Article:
A secret operation to reunite Yazidi women and children after genocide

The secret operation in Iraq and Syria to help Yazidi women be reunited with children they had during captivity under ISIS was reported by the New York Times this week.

A girl from the Yazidi sect fleeing the violence in Sinjar rests at the Iraqi-Syrian border crossing in Fishkhabour, Dohuk province, in 2014 (photo credit: YOUSSEF BOUDLAL / REUTERS)
A girl from the Yazidi sect fleeing the violence in Sinjar rests at the Iraqi-Syrian border crossing in Fishkhabour, Dohuk province, in 2014
(photo credit: YOUSSEF BOUDLAL / REUTERS)
One of the enduring legacies of the ISIS genocide of the Yazidi minority in Iraq has been that after the mass murder of the men and enslavement of the women and children in 2014, almost nothing has been done for the survivors.
Some 500,000 Yazidis had to flee and many still live in internally-displaced persons camps. The tragedy has commonalities with the Holocaust because after the war ended, Jews also had to live in IDP and cross-border DP camps and some Europeans continued to target them with antisemitism.
A secret operation in Iraq and Syria to help Yazidi women be reunited with children they had during captivity under ISIS was reported by The New York Times this week. It presents the difficulties that genocide survivors face when they are also victims of sexual assault.
“The secret operation on the Syrian-Iraqi border last week, witnessed by journalists for The New York Times, was so far the only reunion of Yazidi women from Iraq and the children they had while sexually enslaved and raped by their Islamic State captors,” the Times noted in a piece by Jane Arraf this week.
The women were aided by key individuals. “Nobody can really understand what a huge step these women have taken, what risks they are taking, how incredibly brave they are,” Dr Nemam Ghafouri, an Iraqi-Swedish physician told the Times. Peter W. Galbraith, a former US diplomat, also played a key role in helping this operation. “For now, the nine women and 12 children are hiding in a safe house at an undisclosed location in Iraq,” stated the article.
Promised refuge in a Western country by the reunion organizers, they are desperately hoping that other countries will take them in.
About 20 more mothers with children in the Syrian orphanage are watching to see how they fare. The New York Times “agreed to delay publication of the exchange until the women and their children were safe, and is not identifying them for their protection,” the article notes.
The reason for the operation relates to the complex nature of the genocide. ISIS invaded Yazidi areas around Mount Sinjar in August 2014. They rounded up thousands of Yazidis who were unable to flee. They then separated the men from younger women and children.
Men were taken out to the fields to be executed in mass murders similar to what the Einsatzgruppen did to Jews in 1941. Dozens of mass graves were left behind by ISIS.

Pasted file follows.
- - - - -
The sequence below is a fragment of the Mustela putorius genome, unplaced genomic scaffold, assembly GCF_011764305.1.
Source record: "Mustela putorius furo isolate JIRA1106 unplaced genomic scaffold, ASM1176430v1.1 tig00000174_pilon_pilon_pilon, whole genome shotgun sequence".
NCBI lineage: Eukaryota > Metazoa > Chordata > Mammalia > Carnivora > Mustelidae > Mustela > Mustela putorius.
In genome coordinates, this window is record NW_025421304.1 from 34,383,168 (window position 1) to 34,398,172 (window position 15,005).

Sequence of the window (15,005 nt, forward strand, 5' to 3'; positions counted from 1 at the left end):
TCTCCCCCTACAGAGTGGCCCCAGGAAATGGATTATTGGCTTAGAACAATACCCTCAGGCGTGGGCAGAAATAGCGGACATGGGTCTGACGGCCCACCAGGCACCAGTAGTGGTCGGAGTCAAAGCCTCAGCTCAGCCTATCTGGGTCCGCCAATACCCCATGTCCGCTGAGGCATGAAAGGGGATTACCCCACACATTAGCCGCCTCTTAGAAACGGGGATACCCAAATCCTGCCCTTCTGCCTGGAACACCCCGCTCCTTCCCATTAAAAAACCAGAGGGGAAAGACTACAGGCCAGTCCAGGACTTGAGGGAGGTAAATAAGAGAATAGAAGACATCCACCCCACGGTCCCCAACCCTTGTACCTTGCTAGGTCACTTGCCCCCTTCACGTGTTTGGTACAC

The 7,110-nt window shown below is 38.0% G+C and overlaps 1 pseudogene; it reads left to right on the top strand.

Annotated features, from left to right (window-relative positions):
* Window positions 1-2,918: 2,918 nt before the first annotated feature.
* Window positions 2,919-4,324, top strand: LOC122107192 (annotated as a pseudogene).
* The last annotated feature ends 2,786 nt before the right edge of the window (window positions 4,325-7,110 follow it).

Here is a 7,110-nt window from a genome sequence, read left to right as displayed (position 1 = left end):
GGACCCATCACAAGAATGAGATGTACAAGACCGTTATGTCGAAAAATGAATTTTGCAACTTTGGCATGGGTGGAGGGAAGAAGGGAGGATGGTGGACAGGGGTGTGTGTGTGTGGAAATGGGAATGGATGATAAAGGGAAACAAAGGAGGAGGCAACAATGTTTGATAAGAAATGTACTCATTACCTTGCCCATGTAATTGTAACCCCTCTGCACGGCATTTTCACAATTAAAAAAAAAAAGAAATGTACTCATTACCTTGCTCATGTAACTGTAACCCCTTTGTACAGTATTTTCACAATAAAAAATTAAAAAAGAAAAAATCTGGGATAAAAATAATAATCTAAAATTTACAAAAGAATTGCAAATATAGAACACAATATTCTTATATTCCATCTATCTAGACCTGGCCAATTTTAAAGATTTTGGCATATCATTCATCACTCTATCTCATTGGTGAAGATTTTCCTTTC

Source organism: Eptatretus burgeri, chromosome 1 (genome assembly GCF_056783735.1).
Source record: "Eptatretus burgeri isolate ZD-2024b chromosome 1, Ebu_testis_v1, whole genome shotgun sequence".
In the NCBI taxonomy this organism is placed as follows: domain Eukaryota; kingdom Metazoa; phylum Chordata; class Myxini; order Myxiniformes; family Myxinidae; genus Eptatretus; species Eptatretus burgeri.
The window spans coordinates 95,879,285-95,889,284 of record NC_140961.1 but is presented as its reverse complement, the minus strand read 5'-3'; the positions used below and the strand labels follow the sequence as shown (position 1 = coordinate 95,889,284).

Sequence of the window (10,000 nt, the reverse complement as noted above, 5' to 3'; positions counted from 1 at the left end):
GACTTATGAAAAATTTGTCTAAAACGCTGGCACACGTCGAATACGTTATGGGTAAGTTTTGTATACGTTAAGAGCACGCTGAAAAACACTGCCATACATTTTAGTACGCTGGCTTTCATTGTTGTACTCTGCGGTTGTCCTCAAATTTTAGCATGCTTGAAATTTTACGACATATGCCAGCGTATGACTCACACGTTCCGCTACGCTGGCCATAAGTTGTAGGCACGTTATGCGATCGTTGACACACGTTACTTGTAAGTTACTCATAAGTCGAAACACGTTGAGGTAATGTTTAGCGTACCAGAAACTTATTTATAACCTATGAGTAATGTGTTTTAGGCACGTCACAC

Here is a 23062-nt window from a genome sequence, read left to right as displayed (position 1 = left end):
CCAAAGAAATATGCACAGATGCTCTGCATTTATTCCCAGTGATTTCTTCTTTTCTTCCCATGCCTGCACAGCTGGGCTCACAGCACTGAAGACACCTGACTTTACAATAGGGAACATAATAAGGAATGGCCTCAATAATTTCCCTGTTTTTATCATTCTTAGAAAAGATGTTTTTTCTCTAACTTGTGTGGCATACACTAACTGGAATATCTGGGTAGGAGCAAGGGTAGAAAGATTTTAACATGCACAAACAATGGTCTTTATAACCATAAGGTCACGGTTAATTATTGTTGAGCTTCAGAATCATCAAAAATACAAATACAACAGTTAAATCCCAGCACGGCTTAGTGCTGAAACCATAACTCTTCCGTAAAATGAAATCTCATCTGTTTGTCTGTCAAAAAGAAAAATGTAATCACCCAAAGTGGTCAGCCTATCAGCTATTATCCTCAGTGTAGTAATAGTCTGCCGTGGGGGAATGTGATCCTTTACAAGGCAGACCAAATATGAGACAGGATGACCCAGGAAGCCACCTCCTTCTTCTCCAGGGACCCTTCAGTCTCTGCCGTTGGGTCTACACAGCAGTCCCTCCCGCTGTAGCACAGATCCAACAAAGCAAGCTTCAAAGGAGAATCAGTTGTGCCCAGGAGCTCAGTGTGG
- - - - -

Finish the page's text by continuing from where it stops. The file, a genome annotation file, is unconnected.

I went to northern Iraq in December 2015 after several of the graves had been found by Kurdish fighters who helped liberate areas from Yazidi control. In many cases, the bones and human hair remains of the people – including IDs and shirts – could be seen caked in mud, barely covered over by the ISIS murderers.
The genocide didn’t end there because the survivors of the mass murder in 2014, mostly women and children and some men, were taken to be traded as slaves or held for ransom. The women and children were sometimes sold in Mosul in Iraq, but many thousands were taken to Syria. Over the years, thousands returned to their families, through escapes or being ransomed.



 
MANY DISAPPEARED and thousands remain missing. Others turned up as far away as Idlib in Syria. Some were trafficked by ISIS to Turkey, a country that often turned a blind eye to ISIS crimes and enabled ISIS volunteers to go to Syria.
In 2019, as the last foothold of ISIS was cleared by the Syrian Democratic Forces in Baghouz near the Euphrates river in Syria – backed by the US-led coalition – tens of thousands of women and children were found. Many of these were wives of ISIS fighters, including thousands of foreigners who supported ISIS. Many hundreds of European ISIS members were among them. In addition, some Yazidi women and children were found.
In April and May 2019, the first stories appeared focusing on the dozens of women who had survived ISIS captivity. In these cases, they were held for five years by the extremists and returned with children. Amnesty International estimated in 2020 that some 2,000 Yazidi children had returned since 2014. These numbers are complex because some of them were children who were captured by ISIS in places like the Iraqi village Kocho or were girls who were sold by ISIS.